One of the things I've been struggling to do properly in my various games is have a rival or villain for the PCs set up so that the PCs respect or fear them without their having to be a combat involving the PCs. The reason for that being, well, fights with PCs tend to be rather fatal, and well, that's not always the best payoff for an NPC you worked hard on. It's also really bad for starting a story when the whole point dies in the introduction. Today, let's talk about that.
Killing Friendly NPCs is Bad
One of the common ways I've seen GMs set up villains - and that I've tried to set up villains - is through killing friendly NPCs. Allies of the PCs, loved ones, friends, parents. Parents for some reason are a common one. it's like if the player doesn't make their character an orphan the GM is happy to help.
However, I find killing friendly NPCs just makes the PCs upset. Sure, it means they want to kill your new villain and maybe that's good, but it's not out of respect. You don't establish an identity that the PCs respect. It's just another name on the list of a group of increasingly powerful murder hobos. Still, if that's all you want, then go for it.
Saving The PCs is Also Bad
Having the NPC come in and save the PCs is also bad. Sure, the PCs will recognize the NPC is strong, but it often feels forced and contrived so you don't get the same reaction. The person becomes a villain and there are reasons why to ask about, and people know the NPC is strong, but you don't get the same relationship.
Helping the PCs DOES Work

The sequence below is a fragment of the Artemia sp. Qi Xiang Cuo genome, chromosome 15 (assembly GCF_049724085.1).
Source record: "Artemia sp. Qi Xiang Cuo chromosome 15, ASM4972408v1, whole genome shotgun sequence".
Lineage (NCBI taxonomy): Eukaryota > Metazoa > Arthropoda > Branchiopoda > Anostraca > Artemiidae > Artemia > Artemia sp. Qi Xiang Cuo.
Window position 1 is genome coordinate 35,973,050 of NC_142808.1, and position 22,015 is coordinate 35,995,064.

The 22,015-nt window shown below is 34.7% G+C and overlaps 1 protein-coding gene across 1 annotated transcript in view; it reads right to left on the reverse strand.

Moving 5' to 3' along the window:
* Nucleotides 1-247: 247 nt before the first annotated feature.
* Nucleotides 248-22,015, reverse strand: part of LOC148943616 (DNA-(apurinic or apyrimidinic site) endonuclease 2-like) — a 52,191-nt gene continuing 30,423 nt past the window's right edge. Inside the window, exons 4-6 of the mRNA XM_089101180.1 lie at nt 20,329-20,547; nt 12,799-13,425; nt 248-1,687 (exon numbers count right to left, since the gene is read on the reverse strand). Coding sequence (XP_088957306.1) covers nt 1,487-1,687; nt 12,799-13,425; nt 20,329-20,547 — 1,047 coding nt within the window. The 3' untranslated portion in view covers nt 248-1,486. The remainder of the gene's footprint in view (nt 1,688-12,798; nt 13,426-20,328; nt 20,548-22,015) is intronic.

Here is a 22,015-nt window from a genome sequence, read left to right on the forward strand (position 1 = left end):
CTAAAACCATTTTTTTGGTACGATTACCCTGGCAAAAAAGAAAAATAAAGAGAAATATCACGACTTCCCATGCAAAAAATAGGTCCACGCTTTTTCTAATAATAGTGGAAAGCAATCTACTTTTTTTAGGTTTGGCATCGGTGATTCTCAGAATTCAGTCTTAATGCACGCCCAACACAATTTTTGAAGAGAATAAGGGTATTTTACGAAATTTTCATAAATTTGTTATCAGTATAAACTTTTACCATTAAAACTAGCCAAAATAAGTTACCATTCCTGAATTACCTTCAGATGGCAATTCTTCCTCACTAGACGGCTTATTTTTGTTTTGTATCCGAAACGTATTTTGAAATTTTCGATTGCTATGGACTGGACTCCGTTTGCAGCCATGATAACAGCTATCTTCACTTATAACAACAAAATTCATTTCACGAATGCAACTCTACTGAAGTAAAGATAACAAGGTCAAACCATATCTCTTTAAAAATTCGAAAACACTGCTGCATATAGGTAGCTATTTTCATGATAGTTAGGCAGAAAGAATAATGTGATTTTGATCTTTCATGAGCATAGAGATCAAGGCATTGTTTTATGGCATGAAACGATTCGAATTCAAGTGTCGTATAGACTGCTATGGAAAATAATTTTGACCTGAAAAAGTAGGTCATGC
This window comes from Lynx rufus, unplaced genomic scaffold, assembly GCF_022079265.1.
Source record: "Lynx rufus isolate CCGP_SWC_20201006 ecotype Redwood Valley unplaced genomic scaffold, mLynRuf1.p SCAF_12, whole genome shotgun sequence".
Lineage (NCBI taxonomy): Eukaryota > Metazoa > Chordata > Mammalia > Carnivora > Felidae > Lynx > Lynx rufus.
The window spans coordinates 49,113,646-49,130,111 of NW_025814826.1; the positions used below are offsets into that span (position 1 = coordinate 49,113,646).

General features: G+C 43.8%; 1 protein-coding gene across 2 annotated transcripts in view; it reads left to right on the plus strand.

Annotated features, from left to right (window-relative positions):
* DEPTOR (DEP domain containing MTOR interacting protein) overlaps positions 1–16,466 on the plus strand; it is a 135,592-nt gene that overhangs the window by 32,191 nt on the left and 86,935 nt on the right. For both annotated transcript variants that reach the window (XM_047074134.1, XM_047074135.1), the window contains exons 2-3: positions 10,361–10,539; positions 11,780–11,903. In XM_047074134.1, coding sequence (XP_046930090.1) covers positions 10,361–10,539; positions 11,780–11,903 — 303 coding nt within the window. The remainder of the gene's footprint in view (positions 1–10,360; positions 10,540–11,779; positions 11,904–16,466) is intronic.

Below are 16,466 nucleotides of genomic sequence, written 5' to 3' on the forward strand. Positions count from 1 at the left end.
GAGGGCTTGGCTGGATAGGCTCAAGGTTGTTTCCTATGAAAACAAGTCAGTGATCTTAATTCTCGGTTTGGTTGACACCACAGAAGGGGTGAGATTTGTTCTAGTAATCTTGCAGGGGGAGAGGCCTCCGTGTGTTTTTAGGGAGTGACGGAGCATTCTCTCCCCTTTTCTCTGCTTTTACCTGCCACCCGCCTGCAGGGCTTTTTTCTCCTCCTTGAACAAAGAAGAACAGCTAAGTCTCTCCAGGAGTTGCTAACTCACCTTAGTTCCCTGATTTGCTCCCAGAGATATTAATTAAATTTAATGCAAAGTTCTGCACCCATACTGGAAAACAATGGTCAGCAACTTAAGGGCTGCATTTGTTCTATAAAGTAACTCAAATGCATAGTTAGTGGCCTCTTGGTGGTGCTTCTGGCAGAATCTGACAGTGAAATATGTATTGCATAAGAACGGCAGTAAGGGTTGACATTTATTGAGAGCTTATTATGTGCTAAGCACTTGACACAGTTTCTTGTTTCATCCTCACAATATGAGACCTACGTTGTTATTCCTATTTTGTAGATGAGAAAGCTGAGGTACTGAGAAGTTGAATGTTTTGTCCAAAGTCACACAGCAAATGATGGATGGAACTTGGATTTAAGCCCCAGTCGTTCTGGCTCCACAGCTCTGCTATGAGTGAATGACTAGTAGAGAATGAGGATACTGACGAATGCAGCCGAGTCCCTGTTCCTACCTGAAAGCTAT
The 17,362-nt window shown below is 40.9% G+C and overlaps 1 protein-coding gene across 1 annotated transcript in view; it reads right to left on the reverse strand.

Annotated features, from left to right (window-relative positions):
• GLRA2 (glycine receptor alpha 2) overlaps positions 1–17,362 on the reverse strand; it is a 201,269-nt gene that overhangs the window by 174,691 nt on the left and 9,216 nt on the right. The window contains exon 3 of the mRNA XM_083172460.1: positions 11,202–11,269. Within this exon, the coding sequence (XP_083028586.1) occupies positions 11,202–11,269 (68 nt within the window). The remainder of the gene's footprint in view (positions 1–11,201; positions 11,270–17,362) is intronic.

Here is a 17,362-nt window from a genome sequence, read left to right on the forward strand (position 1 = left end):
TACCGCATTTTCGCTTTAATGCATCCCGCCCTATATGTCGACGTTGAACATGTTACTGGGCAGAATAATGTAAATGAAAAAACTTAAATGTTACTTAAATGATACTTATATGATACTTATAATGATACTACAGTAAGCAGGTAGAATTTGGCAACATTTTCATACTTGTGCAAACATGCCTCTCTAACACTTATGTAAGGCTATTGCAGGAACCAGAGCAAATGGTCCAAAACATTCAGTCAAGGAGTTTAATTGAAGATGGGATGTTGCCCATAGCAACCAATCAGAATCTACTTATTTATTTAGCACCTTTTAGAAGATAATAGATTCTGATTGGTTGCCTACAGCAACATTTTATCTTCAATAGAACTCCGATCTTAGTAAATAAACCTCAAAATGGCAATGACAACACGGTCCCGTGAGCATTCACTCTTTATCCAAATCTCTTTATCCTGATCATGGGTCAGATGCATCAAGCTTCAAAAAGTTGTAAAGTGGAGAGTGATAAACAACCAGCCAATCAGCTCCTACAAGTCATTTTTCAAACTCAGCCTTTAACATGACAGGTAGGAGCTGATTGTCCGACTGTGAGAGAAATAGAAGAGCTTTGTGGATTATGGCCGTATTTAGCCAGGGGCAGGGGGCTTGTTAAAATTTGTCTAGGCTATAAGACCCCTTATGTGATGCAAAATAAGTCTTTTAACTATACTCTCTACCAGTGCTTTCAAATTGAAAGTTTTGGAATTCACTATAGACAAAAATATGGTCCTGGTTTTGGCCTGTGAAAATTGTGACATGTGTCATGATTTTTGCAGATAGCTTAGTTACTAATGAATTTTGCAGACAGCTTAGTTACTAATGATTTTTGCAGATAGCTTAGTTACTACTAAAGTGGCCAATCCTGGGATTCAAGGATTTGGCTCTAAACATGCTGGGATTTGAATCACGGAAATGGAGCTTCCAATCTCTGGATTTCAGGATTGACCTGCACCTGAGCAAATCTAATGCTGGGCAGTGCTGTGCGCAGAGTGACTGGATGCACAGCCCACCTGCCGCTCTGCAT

Much like the best villains, the best rivals aren't stronger or weaker than the PCs, they're just as capable. If you can have an NPC that helps the PCs but doesn't steal the show - let's them be the heroes, but still does their job. This can turn into someone the PC's respect. Of course, now you need to start turning the NPC against the PC - or vice versa - but having that history of comraderie, equality, and friendship can do a great job of getting the kind of feeling you want.
The One Who Got Away
If you have to go with combat, try to get the rival out of the fight. Try to have some fights the rival wins - this is best against a single PC or something like that - and have some fights where the PCs get the upper hand. Too many PC victories and the guy starts to look like a joke - which you can totally play into. Too many NPC victories, and it can start feeling like you're stacking the deck against the PCs - which can be a problem when the PCs earn those defeats by not thinking properly or playing their cards right.
The only way I've found this Tom work is to be upfront with the players and work with them on it.ReplyDelete
Players tend to dislike being tricked and really prefer not to suffer from common tropes. We're all familiar with the trope of players preferring to try to get in a surprise attack, rather than listening to a villain monolog at them.
This is another situation in which it's helpful to get player buy-in via collaboration. Or, it's important to find out that, no, they're not really interested in a recurring villain.
If they are, that's the time to try it. If they have other preferences about such an NPC, I recommend listening to those too.
This is a good point. An underlying thing all GMs should be doing is communicating with players about the game. Find out what your players want, what they think is going on, what they hope isn't going on and what they actually hope is going on. A lot of times there is good stuff to build on from those conversations.Delete
Thanks. I'm never sure if that idea will have any traction. Some see it as a violation of the design of the game for the DM not to come up with ideas entirely on their own.Delete
In my experience, there is /always/ good stuff to build on from player input, because they're always interested in their own input. Ever player idea has at least one player's engagement, which can't be siad for every DM idea.
If an idea is too far out there, or too anti-social, well then that's good to know too, so that player can be asked to find another table prior to causing problems in a game that's underway.